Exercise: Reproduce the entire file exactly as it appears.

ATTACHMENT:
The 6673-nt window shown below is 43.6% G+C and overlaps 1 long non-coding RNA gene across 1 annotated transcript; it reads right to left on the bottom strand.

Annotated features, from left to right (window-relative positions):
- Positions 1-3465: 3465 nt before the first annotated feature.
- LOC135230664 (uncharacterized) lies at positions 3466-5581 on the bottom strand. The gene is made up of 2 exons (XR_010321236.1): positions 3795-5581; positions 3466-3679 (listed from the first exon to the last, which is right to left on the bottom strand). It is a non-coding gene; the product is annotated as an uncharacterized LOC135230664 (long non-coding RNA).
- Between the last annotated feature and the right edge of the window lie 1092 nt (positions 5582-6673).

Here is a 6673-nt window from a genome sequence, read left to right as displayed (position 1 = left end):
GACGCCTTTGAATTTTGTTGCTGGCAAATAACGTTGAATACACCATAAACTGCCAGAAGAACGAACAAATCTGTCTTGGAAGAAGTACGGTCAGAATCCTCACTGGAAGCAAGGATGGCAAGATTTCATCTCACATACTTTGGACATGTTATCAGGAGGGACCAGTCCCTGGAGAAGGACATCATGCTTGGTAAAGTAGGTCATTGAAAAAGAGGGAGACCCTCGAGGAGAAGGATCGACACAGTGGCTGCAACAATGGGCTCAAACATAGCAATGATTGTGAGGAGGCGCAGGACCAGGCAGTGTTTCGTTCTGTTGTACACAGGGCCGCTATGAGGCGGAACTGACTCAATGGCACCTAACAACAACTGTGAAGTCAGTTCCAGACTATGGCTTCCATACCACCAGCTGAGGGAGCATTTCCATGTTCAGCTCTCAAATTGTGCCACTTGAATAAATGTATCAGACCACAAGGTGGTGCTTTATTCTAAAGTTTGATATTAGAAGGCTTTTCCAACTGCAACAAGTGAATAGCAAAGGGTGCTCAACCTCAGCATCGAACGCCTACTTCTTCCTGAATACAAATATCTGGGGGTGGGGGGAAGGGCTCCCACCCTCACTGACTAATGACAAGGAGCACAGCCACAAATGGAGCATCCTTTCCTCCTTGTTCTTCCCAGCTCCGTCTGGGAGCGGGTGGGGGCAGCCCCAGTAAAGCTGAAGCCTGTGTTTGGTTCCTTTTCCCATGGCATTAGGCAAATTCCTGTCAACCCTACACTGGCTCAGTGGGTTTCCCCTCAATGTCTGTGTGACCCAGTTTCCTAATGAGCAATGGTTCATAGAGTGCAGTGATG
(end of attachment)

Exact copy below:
The 6673-nt window shown below is 43.6% G+C and overlaps 1 long non-coding RNA gene across 1 annotated transcript; it reads right to left on the bottom strand.

Annotated features, from left to right (window-relative positions):
- Positions 1-3465: 3465 nt before the first annotated feature.
- LOC135230664 (uncharacterized) lies at positions 3466-5581 on the bottom strand. The gene is made up of 2 exons (XR_010321236.1): positions 3795-5581; positions 3466-3679 (listed from the first exon to the last, which is right to left on the bottom strand). It is a non-coding gene; the product is annotated as an uncharacterized LOC135230664 (long non-coding RNA).
- Between the last annotated feature and the right edge of the window lie 1092 nt (positions 5582-6673).

Here is a 6673-nt window from a genome sequence, read left to right as displayed (position 1 = left end):
GACGCCTTTGAATTTTGTTGCTGGCAAATAACGTTGAATACACCATAAACTGCCAGAAGAACGAACAAATCTGTCTTGGAAGAAGTACGGTCAGAATCCTCACTGGAAGCAAGGATGGCAAGATTTCATCTCACATACTTTGGACATGTTATCAGGAGGGACCAGTCCCTGGAGAAGGACATCATGCTTGGTAAAGTAGGTCATTGAAAAAGAGGGAGACCCTCGAGGAGAAGGATCGACACAGTGGCTGCAACAATGGGCTCAAACATAGCAATGATTGTGAGGAGGCGCAGGACCAGGCAGTGTTTCGTTCTGTTGTACACAGGGCCGCTATGAGGCGGAACTGACTCAATGGCACCTAACAACAACTGTGAAGTCAGTTCCAGACTATGGCTTCCATACCACCAGCTGAGGGAGCATTTCCATGTTCAGCTCTCAAATTGTGCCACTTGAATAAATGTATCAGACCACAAGGTGGTGCTTTATTCTAAAGTTTGATATTAGAAGGCTTTTCCAACTGCAACAAGTGAATAGCAAAGGGTGCTCAACCTCAGCATCGAACGCCTACTTCTTCCTGAATACAAATATCTGGGGGTGGGGGGAAGGGCTCCCACCCTCACTGACTAATGACAAGGAGCACAGCCACAAATGGAGCATCCTTTCCTCCTTGTTCTTCCCAGCTCCGTCTGGGAGCGGGTGGGGGCAGCCCCAGTAAAGCTGAAGCCTGTGTTTGGTTCCTTTTCCCATGGCATTAGGCAAATTCCTGTCAACCCTACACTGGCTCAGTGGGTTTCCCCTCAATGTCTGTGTGACCCAGTTTCCTAATGAGCAATGGTTCATAGAGTGCAGTGATG